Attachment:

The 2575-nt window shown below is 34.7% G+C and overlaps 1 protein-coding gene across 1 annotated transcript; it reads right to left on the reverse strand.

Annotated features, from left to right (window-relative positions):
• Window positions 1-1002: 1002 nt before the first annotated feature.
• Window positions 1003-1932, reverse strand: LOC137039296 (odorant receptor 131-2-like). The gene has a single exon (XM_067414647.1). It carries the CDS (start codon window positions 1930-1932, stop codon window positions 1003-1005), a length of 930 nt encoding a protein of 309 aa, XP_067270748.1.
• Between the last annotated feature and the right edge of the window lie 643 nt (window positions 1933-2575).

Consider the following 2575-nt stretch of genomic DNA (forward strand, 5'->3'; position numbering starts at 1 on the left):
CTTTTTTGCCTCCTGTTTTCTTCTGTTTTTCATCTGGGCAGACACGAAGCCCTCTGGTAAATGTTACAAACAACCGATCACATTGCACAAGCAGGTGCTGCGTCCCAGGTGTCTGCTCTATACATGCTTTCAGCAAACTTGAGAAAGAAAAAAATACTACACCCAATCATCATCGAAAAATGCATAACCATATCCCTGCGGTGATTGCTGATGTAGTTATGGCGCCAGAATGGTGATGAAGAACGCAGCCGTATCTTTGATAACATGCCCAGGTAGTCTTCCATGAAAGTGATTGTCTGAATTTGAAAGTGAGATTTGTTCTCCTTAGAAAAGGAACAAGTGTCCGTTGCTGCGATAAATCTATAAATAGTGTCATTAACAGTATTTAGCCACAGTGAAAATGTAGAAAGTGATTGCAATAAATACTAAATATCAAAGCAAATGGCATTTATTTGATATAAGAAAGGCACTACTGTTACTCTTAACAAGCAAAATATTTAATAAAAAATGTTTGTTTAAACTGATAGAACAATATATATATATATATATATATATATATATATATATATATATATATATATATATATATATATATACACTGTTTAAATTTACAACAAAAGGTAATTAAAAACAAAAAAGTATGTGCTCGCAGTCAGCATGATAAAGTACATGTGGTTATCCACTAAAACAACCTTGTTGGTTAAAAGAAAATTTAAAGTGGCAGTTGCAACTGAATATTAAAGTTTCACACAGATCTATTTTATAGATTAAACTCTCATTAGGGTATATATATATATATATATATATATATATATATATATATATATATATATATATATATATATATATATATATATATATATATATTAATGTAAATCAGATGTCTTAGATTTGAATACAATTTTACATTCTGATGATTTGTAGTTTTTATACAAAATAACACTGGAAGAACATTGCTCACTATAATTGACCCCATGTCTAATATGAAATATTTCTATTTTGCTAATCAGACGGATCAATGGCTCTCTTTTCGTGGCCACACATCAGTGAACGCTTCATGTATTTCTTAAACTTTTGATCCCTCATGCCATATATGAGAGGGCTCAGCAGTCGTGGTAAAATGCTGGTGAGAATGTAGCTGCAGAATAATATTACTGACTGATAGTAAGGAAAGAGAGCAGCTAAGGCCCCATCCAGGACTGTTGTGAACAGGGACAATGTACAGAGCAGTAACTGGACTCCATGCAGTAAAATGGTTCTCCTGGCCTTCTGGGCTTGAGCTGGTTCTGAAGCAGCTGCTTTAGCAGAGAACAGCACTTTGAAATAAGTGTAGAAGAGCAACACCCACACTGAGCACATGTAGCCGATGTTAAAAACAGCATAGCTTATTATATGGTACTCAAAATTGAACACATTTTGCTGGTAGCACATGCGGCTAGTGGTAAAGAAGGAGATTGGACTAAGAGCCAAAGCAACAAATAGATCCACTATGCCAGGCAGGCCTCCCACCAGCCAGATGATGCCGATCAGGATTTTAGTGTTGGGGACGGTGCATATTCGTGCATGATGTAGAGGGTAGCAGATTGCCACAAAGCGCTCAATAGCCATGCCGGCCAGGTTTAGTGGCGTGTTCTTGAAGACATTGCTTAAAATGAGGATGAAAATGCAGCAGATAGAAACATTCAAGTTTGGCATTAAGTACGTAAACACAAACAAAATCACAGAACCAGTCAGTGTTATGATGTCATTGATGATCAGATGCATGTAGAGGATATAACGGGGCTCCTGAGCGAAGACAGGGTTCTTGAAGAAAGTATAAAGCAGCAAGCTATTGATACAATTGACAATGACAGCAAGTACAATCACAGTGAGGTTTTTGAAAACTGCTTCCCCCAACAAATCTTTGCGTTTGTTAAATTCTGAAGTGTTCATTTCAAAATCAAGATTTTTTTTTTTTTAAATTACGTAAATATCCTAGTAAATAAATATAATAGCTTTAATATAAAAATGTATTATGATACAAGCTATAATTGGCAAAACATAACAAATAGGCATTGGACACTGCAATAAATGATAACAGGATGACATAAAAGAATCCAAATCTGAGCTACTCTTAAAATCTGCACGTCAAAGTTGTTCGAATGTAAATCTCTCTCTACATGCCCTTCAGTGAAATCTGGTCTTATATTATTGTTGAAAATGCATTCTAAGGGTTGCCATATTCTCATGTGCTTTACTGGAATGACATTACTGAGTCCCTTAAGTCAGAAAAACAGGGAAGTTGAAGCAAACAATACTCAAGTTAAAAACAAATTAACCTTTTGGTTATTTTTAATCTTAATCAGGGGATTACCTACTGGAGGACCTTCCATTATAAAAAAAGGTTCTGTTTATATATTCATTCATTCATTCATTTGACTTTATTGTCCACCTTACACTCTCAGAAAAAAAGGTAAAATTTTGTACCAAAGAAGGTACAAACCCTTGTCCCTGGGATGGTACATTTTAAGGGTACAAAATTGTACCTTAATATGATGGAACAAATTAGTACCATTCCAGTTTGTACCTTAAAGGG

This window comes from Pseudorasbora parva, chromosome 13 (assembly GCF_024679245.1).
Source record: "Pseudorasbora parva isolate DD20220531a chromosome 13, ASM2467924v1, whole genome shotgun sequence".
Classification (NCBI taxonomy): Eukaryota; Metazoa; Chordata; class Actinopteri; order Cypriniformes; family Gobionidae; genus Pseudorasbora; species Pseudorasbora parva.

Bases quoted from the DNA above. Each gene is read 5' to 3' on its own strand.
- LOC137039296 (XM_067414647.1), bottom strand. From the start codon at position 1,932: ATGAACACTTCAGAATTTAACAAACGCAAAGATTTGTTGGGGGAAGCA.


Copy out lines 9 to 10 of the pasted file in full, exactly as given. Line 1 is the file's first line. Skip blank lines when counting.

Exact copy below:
Source record: "Pseudorasbora parva isolate DD20220531a chromosome 13, ASM2467924v1, whole genome shotgun sequence".
Classification (NCBI taxonomy): Eukaryota; Metazoa; Chordata; class Actinopteri; order Cypriniformes; family Gobionidae; genus Pseudorasbora; species Pseudorasbora parva.